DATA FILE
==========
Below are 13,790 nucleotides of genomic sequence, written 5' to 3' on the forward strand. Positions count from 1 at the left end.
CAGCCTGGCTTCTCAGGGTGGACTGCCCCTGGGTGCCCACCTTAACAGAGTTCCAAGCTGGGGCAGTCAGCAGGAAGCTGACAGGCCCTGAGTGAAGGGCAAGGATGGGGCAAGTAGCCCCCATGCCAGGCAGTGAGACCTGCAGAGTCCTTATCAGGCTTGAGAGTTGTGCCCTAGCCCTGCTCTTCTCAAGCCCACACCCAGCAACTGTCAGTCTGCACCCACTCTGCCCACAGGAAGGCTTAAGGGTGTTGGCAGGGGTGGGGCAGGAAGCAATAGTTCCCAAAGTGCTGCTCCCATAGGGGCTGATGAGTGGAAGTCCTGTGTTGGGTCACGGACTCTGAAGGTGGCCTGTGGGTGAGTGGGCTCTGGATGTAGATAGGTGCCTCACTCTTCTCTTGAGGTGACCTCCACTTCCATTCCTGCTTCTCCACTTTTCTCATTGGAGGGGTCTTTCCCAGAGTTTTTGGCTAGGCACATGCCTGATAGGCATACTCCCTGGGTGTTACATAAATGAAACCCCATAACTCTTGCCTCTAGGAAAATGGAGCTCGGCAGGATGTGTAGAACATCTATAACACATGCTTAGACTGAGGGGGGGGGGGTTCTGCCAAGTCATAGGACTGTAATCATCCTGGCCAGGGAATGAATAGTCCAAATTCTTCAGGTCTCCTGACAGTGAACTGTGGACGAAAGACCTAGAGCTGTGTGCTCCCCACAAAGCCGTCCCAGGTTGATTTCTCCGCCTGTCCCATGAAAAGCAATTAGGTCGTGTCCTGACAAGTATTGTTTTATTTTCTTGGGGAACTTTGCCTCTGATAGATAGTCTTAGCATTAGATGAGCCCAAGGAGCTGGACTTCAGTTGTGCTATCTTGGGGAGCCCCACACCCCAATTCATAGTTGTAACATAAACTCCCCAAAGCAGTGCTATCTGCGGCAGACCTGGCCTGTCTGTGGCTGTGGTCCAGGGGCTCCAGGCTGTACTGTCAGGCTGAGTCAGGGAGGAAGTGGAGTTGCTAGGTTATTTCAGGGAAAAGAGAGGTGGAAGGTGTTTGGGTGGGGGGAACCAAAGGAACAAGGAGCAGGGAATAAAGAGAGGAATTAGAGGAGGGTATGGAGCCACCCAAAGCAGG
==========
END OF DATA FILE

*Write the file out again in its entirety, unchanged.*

Below are 13,790 nucleotides of genomic sequence, written 5' to 3' on the forward strand. Positions count from 1 at the left end.
CAGCCTGGCTTCTCAGGGTGGACTGCCCCTGGGTGCCCACCTTAACAGAGTTCCAAGCTGGGGCAGTCAGCAGGAAGCTGACAGGCCCTGAGTGAAGGGCAAGGATGGGGCAAGTAGCCCCCATGCCAGGCAGTGAGACCTGCAGAGTCCTTATCAGGCTTGAGAGTTGTGCCCTAGCCCTGCTCTTCTCAAGCCCACACCCAGCAACTGTCAGTCTGCACCCACTCTGCCCACAGGAAGGCTTAAGGGTGTTGGCAGGGGTGGGGCAGGAAGCAATAGTTCCCAAAGTGCTGCTCCCATAGGGGCTGATGAGTGGAAGTCCTGTGTTGGGTCACGGACTCTGAAGGTGGCCTGTGGGTGAGTGGGCTCTGGATGTAGATAGGTGCCTCACTCTTCTCTTGAGGTGACCTCCACTTCCATTCCTGCTTCTCCACTTTTCTCATTGGAGGGGTCTTTCCCAGAGTTTTTGGCTAGGCACATGCCTGATAGGCATACTCCCTGGGTGTTACATAAATGAAACCCCATAACTCTTGCCTCTAGGAAAATGGAGCTCGGCAGGATGTGTAGAACATCTATAACACATGCTTAGACTGAGGGGGGGGGGGTTCTGCCAAGTCATAGGACTGTAATCATCCTGGCCAGGGAATGAATAGTCCAAATTCTTCAGGTCTCCTGACAGTGAACTGTGGACGAAAGACCTAGAGCTGTGTGCTCCCCACAAAGCCGTCCCAGGTTGATTTCTCCGCCTGTCCCATGAAAAGCAATTAGGTCGTGTCCTGACAAGTATTGTTTTATTTTCTTGGGGAACTTTGCCTCTGATAGATAGTCTTAGCATTAGATGAGCCCAAGGAGCTGGACTTCAGTTGTGCTATCTTGGGGAGCCCCACACCCCAATTCATAGTTGTAACATAAACTCCCCAAAGCAGTGCTATCTGCGGCAGACCTGGCCTGTCTGTGGCTGTGGTCCAGGGGCTCCAGGCTGTACTGTCAGGCTGAGTCAGGGAGGAAGTGGAGTTGCTAGGTTATTTCAGGGAAAAGAGAGGTGGAAGGTGTTTGGGTGGGGGGAACCAAAGGAACAAGGAGCAGGGAATAAAGAGAGGAATTAGAGGAGGGTATGGAGCCACCCAAAGCAGG